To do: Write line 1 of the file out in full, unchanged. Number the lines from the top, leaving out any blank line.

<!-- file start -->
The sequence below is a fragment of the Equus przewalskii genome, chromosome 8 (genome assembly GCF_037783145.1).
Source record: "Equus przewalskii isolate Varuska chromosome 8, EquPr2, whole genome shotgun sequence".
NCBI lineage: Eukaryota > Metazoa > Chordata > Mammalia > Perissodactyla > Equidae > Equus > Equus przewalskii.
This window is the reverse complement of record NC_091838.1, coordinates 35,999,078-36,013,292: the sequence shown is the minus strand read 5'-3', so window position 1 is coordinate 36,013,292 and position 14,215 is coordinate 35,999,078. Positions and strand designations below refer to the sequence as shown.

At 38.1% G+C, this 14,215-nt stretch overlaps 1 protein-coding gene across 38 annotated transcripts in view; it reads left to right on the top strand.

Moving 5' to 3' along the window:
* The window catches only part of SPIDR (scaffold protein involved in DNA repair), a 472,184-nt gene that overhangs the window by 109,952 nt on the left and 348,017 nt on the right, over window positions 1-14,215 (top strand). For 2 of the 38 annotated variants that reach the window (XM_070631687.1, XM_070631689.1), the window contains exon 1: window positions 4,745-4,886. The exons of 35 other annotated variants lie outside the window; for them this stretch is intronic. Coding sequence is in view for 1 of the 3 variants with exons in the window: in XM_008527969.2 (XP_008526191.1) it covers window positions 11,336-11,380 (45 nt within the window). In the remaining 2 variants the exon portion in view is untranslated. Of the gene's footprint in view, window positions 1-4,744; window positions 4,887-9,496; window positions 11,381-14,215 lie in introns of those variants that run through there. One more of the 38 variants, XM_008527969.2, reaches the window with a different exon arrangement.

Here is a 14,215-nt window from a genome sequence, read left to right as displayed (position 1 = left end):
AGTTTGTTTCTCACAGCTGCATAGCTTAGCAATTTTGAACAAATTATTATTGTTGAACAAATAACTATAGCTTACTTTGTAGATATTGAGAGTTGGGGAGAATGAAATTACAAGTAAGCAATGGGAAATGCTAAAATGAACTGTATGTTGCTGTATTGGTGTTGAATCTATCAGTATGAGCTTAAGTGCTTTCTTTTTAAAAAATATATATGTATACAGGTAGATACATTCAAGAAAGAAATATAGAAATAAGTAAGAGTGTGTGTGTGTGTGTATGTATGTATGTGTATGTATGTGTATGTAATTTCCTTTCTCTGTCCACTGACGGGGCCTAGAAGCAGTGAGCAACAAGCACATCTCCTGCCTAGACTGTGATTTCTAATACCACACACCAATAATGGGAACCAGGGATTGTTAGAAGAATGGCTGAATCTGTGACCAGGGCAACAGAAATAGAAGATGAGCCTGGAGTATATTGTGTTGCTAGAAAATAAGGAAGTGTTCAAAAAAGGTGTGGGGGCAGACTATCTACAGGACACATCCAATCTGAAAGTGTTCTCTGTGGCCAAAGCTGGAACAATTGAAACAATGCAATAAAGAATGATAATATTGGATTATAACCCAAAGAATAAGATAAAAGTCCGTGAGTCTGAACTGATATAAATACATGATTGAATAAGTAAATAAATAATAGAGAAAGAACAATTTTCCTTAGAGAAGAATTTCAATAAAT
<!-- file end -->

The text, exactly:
The sequence below is a fragment of the Equus przewalskii genome, chromosome 8 (genome assembly GCF_037783145.1).